For a long time, car buyers were drawn to the midsized sedan. It was big enough to haul a family of four, but small enough to not be not too much car.
Times have changed and it seems as though the midsized car is slowly falling from the consumer’s conscience, according to research from Edmunds.
That means the aftermarket should start preparing move away from smaller-car parts and stocking the necessary items for sport utility vehicles, which are currently the fastest growing segment of car sales.
For perspective, the midsized car has been the top selling segment for 20 of the past 27 years. But its last time on top was 2014. This year, it’s now fifth behind compact SUVs, large trucks, midsize SUVs and compact cars. Its market share is just 10.7 per cent in the U.S. – that’s the lowest it has been since 1991 when Edmunds began tracking this data.
Even for Jessica Caldwell, Edmunds executive director of industry analysis, the change in consumer attitude has been a shock.
“While it’s common for consumer tastes to change over time, it’s surprising to see just how quickly shoppers have made the switch from sedans to SUVs,” she said.
The Honda Accord, one of the most popular cars along with the Toyota Camry, has taken a dive. Three years ago, Caldwell said it made up 30 per cent of all of Honda’s sales in the U.S. This year, it sits at 22 per cent.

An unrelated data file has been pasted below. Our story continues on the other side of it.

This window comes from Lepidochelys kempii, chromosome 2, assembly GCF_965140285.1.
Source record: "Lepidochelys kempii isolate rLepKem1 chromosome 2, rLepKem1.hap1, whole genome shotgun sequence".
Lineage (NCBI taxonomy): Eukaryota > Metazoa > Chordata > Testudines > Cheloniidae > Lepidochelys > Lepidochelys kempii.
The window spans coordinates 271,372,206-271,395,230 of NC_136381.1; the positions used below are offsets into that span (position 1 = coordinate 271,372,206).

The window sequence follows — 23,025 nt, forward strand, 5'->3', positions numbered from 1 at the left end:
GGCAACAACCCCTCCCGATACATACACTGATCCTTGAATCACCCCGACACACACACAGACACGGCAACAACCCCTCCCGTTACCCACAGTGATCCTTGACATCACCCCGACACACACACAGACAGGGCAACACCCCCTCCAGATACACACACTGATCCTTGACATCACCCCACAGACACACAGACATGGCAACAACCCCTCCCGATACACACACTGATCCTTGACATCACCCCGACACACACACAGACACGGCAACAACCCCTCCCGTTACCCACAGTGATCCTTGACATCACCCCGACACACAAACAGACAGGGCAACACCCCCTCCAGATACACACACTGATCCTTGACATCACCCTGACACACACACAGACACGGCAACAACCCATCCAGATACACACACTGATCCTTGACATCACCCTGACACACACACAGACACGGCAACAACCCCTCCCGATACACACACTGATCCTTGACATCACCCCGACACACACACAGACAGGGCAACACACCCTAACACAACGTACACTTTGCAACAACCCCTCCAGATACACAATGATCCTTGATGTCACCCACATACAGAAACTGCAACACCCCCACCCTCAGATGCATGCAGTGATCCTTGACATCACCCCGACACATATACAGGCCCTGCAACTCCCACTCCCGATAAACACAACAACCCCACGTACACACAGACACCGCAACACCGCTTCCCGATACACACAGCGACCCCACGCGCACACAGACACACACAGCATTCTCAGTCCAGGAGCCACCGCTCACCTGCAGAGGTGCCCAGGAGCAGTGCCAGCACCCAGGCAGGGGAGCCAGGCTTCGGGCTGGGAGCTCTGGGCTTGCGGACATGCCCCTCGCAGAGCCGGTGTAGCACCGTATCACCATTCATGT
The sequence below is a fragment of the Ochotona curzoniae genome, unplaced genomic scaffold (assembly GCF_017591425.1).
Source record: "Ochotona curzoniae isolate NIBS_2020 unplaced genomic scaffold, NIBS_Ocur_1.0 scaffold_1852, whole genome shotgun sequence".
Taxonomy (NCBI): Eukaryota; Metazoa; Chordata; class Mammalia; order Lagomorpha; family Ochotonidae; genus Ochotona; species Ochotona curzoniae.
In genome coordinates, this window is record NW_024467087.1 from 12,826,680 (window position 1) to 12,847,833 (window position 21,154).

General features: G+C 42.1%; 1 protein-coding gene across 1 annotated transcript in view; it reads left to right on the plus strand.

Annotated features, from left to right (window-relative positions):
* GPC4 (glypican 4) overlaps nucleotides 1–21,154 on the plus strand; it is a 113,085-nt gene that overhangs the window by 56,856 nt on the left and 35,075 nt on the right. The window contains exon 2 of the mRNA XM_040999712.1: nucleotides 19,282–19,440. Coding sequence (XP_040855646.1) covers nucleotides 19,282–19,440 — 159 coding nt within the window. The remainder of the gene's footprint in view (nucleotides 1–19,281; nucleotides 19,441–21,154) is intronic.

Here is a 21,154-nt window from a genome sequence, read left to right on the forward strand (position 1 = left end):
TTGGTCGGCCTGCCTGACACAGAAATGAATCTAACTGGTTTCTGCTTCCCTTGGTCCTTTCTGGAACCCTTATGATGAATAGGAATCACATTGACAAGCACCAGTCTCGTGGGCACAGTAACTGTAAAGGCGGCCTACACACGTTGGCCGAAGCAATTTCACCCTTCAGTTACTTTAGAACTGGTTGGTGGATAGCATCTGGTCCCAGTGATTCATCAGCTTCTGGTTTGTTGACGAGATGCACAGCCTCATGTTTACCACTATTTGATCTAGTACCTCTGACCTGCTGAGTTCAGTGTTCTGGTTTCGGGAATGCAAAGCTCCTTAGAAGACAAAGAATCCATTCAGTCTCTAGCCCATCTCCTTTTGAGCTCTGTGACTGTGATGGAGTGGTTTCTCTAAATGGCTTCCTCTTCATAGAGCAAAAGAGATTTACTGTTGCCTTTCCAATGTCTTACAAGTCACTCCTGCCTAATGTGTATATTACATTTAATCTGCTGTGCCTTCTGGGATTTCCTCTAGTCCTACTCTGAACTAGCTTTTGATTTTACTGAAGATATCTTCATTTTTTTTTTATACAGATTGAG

“Now that shoppers can now get an SUV for a similar price as a sedan and not have to pay much more at the pump, it’s hard to convince them the smaller vehicle is a better choice,” she added.
Perhaps that’s why the Accord and Camry are all-new for 2018 – both automakers are trying to re-capture the attention of buyers when they walk into showrooms.
“While it’s common for consumer tastes to change over time, it’s surprising to see just how quickly shoppers have made the switch from sedans to SUVs.”
— Jessica Caldwell, Edmunds
“As the pool of buyers shrinks, you have to put out that much better of a product to keep your share of the segment, and that’s exactly what Honda and Toyota are trying to do with the new Accord and Camry,” Caldwell said. “Both are leaning on edgier design and a sportier image to convince shoppers that their vehicle is the stylish, fun choice in a segment that has a reputation for being overtly practical.”
Still, Edmunds has doubts as to whether or not the midsized sedan can make a comeback. Nearly one-quarter of midsized owners are trading their car in for an SUV. Three years ago, only about 17 per cent were doing that.
“Even if gas prices spike and the economy takes a downward turn, we don’t see this trend reversing,” Caldwell predicted. “Once someone gets used to the higher ride, extra space and creature comforts they can get in an SUV, it’s almost a fool’s errand to convince them to go back to a sedan.”